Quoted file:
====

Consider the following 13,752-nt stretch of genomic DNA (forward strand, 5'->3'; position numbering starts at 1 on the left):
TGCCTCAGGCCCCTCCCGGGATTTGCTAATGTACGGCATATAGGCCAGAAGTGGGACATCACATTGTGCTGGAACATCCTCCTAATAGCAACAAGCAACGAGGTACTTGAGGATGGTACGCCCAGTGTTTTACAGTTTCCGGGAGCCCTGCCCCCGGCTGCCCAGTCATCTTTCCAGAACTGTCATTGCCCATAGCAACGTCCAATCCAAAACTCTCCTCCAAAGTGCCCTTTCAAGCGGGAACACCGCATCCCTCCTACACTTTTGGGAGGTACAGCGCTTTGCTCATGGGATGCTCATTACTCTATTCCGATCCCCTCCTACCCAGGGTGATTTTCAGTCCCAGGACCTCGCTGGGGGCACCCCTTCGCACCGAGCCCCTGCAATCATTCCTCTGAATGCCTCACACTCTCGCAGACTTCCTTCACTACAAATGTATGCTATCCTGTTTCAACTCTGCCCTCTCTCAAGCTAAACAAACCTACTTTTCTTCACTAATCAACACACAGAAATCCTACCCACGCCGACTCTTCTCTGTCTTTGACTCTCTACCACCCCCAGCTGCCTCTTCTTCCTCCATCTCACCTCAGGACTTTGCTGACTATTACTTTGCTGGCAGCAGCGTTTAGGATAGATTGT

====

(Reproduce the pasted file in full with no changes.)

Consider the following 13,752-nt stretch of genomic DNA (forward strand, 5'->3'; position numbering starts at 1 on the left):
TGCCTCAGGCCCCTCCCGGGATTTGCTAATGTACGGCATATAGGCCAGAAGTGGGACATCACATTGTGCTGGAACATCCTCCTAATAGCAACAAGCAACGAGGTACTTGAGGATGGTACGCCCAGTGTTTTACAGTTTCCGGGAGCCCTGCCCCCGGCTGCCCAGTCATCTTTCCAGAACTGTCATTGCCCATAGCAACGTCCAATCCAAAACTCTCCTCCAAAGTGCCCTTTCAAGCGGGAACACCGCATCCCTCCTACACTTTTGGGAGGTACAGCGCTTTGCTCATGGGATGCTCATTACTCTATTCCGATCCCCTCCTACCCAGGGTGATTTTCAGTCCCAGGACCTCGCTGGGGGCACCCCTTCGCACCGAGCCCCTGCAATCATTCCTCTGAATGCCTCACACTCTCGCAGACTTCCTTCACTACAAATGTATGCTATCCTGTTTCAACTCTGCCCTCTCTCAAGCTAAACAAACCTACTTTTCTTCACTAATCAACACACAGAAATCCTACCCACGCCGACTCTTCTCTGTCTTTGACTCTCTACCACCCCCAGCTGCCTCTTCTTCCTCCATCTCACCTCAGGACTTTGCTGACTATTACTTTGCTGGCAGCAGCGTTTAGGATAGATTGT